11 muscle relaxants that come from nature

Natural muscle relaxants are ideal for muscle tension that may arise from physical overexertion, too much exercise, or poor movement. What else should you know about it?
11 muscle relaxants that come from nature

Last update: 14 August, 2022

Muscle relaxants are medications used to combat muscle tension, spasms, and other common ailments that often affect the range of motion of areas such as the back, neck, hips, etc. What are natural muscle relaxants?

In fact, there’s a wide variety of naturally occurring ingredients that provide a similar effect as conventional muscle relaxants. However, they aren’t a substitute for the medication, and their effect tends to be more moderate. Let’s take a detailed look at 11 options you can try.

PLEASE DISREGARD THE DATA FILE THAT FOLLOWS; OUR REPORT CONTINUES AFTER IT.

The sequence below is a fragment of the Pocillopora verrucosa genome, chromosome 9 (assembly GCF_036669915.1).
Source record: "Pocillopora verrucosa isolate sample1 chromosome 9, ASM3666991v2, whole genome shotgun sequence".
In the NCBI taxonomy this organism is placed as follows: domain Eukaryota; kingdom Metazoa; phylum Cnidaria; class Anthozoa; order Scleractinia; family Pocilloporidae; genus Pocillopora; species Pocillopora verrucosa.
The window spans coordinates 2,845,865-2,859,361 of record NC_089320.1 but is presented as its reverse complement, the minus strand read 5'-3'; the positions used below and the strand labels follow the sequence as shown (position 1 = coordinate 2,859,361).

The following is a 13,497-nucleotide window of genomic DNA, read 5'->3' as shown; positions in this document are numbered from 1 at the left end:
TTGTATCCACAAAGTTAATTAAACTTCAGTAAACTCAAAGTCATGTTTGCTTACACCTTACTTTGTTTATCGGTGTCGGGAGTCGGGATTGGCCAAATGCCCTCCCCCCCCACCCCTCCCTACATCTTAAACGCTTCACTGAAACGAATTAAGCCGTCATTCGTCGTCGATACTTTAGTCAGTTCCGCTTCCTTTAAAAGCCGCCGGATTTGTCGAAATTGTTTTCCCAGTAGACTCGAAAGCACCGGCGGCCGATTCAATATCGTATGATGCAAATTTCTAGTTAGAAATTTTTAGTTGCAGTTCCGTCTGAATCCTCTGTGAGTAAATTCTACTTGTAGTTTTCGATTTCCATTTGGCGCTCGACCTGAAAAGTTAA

Muscle pain: causes and treatment

Muscular ailments can be caused by an injury, muscular overexertion, or illness, among other factors. Due to this, once the pain is perceived, one must be attentive to its level of severity and other associated symptoms.

If necessary, it’s important to consult a doctor to receive a more accurate diagnosis and, based on this, the appropriate treatment. For such purposes, the usual treatments include:

  • Analgesics and anti-inflammatories
  • Hot and cold compresses.
  • Physiotherapy
  • Relaxing massages (done by a professional).
  • Acupuncture.

11 natural muscle relaxants

Natural muscle relaxants can be used for pain relief when there are no other serious injuries. In other words, they’re ideal for pain caused by exercise, incorrect movement, or overexertion. Are you going to try them?

1. Peppermint oil

Peppermint oil is one of the natural products that can help you to relax your muscles if they’re tense and rigid. According to information in the International Journal of Molecular Sciences, topical application of this oil can help reduce pain.

It has anti-inflammatory and analgesic properties. These reduce pain and swelling, at least temporarily.